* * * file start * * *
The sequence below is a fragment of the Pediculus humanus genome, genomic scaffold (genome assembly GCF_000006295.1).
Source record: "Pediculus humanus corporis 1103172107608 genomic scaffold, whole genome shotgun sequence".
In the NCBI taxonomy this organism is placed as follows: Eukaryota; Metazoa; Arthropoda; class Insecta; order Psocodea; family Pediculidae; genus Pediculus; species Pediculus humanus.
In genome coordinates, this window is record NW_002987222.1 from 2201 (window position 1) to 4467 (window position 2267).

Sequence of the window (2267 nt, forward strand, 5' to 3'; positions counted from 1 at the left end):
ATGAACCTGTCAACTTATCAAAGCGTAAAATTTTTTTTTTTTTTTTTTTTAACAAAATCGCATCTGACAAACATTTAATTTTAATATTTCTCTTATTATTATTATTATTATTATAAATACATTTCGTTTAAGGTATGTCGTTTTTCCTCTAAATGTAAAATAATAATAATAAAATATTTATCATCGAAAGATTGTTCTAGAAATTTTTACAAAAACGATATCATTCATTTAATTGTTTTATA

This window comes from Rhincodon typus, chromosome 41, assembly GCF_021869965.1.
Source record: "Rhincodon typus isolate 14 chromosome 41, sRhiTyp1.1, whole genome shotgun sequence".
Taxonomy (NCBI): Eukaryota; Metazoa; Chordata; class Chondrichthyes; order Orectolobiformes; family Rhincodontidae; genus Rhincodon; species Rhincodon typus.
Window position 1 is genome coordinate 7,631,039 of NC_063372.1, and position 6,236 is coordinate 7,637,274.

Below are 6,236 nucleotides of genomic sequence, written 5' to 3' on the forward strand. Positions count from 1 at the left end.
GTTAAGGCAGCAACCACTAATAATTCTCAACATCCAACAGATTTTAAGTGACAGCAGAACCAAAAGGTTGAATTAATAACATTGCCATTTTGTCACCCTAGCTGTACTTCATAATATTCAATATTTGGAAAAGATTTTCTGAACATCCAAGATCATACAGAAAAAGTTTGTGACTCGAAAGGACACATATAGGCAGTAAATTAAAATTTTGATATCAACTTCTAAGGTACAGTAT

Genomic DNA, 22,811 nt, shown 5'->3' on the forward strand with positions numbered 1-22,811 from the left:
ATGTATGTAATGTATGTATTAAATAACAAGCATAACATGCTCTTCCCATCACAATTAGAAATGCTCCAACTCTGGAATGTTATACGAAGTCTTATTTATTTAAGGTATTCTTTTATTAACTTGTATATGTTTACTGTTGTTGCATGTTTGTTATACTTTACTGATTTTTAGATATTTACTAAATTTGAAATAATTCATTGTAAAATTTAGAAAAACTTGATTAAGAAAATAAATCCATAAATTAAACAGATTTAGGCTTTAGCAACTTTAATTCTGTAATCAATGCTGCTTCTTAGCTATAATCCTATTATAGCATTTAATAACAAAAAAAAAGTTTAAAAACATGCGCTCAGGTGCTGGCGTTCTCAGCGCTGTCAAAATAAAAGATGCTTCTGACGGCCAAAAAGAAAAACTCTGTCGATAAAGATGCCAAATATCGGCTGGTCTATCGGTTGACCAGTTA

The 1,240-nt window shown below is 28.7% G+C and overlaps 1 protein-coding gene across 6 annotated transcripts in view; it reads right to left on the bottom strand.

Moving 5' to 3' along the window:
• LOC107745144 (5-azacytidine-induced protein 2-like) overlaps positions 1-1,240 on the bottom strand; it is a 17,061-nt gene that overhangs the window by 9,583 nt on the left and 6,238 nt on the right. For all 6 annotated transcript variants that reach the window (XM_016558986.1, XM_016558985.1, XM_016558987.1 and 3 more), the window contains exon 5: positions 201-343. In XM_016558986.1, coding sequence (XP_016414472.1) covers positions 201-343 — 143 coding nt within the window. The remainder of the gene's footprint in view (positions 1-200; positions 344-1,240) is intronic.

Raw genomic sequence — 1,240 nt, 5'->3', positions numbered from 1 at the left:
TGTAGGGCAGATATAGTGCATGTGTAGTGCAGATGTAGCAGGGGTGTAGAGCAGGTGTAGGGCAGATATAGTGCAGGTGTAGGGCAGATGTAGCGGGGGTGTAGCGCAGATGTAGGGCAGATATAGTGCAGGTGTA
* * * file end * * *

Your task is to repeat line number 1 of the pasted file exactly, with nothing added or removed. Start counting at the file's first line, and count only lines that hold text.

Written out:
The sequence below is a fragment of the Pediculus humanus genome, genomic scaffold (genome assembly GCF_000006295.1).